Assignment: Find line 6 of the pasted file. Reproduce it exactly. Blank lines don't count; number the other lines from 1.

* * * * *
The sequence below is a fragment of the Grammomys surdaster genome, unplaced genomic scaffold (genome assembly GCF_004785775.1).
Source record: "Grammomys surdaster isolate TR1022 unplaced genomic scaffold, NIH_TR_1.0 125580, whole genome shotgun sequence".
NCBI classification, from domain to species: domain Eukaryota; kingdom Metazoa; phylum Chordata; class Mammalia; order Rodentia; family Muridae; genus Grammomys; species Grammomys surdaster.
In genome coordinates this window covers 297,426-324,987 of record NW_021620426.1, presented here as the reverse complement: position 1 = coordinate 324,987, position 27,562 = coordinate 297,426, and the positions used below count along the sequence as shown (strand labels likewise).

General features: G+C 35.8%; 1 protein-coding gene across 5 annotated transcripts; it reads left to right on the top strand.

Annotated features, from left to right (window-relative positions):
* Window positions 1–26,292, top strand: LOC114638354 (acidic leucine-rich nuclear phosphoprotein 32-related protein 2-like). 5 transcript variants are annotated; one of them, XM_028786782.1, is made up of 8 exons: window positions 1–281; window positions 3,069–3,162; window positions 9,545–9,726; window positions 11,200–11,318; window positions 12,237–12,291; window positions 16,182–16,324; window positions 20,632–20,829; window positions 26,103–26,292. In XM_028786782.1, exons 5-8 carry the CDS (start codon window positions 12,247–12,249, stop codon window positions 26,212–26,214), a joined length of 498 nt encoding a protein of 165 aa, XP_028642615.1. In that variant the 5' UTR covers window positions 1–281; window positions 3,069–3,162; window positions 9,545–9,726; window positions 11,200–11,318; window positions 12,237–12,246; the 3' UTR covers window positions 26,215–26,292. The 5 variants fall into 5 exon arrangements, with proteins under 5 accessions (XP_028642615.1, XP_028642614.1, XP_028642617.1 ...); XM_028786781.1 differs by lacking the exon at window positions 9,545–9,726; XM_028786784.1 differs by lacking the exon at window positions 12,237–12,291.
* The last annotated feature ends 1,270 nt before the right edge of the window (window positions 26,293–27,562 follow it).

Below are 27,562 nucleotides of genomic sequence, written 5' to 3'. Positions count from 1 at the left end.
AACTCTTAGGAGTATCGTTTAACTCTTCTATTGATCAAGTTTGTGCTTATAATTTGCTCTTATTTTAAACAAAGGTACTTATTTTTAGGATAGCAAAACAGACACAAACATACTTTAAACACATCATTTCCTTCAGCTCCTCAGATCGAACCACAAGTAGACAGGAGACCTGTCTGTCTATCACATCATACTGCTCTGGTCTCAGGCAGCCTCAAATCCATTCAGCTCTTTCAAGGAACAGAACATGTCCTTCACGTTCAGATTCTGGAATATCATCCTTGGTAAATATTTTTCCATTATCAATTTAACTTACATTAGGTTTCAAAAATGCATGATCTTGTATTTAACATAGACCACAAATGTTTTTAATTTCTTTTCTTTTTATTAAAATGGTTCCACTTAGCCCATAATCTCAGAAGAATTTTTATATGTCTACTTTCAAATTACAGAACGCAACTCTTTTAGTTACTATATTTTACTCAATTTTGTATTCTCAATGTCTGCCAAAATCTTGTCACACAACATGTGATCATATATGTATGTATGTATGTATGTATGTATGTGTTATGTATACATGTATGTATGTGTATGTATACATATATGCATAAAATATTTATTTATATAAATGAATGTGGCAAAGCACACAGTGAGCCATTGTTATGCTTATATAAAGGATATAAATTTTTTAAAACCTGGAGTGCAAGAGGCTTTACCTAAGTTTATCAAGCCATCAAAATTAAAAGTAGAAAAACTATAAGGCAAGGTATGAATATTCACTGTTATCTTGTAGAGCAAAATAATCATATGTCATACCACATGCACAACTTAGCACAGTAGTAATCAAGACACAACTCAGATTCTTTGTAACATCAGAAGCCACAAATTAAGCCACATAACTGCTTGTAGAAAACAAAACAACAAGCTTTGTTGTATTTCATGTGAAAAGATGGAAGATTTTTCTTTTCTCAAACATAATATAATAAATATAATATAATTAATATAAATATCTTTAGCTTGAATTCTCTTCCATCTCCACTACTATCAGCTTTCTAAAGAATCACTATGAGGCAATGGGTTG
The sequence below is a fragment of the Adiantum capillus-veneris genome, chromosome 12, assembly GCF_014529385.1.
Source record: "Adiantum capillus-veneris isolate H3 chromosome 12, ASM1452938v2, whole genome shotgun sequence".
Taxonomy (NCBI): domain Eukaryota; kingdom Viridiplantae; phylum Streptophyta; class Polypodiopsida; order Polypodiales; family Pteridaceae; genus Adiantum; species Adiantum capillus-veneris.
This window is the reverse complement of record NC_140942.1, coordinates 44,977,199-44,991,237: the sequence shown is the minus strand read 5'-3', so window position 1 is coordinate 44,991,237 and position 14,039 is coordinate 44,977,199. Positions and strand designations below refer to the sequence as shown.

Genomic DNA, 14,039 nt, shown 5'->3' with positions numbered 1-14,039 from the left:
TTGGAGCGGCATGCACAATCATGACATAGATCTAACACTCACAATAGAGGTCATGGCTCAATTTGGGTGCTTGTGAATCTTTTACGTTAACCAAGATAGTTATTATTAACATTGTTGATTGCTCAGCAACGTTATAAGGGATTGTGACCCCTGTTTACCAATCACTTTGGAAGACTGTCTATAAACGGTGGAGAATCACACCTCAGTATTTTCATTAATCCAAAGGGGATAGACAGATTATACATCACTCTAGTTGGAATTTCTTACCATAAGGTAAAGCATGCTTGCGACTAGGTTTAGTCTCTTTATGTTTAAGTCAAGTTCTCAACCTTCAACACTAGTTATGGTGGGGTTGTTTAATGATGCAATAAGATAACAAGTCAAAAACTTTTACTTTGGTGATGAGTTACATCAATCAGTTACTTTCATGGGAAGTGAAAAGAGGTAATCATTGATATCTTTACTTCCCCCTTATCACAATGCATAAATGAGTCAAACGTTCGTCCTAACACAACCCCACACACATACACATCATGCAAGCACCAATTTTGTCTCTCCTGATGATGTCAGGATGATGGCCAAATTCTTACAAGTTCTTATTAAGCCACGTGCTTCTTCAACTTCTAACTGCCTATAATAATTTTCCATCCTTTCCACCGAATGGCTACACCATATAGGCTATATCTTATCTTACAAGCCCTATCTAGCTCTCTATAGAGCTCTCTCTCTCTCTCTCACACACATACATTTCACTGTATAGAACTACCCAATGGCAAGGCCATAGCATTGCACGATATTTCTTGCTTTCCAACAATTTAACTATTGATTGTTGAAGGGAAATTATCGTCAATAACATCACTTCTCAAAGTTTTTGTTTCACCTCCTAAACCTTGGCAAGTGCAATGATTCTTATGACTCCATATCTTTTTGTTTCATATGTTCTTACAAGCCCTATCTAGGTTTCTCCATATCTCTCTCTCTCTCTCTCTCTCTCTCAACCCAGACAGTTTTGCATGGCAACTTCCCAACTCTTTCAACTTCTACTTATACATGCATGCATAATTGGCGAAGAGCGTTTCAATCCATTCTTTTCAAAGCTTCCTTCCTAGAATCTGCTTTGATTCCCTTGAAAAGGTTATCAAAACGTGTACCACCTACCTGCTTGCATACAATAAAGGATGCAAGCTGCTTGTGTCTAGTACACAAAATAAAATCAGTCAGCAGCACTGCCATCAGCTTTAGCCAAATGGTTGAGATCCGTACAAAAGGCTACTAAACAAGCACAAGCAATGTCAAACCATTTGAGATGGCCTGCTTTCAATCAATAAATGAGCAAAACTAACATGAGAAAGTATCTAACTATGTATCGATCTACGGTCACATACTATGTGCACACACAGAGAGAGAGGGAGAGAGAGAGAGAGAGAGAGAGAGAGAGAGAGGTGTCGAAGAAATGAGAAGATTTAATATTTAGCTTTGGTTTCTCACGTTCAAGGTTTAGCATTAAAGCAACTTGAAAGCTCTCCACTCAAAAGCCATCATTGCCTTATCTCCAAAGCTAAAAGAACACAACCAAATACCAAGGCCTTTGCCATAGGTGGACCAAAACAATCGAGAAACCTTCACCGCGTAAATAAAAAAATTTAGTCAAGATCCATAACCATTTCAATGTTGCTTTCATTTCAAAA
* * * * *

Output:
Annotated features, from left to right (window-relative positions):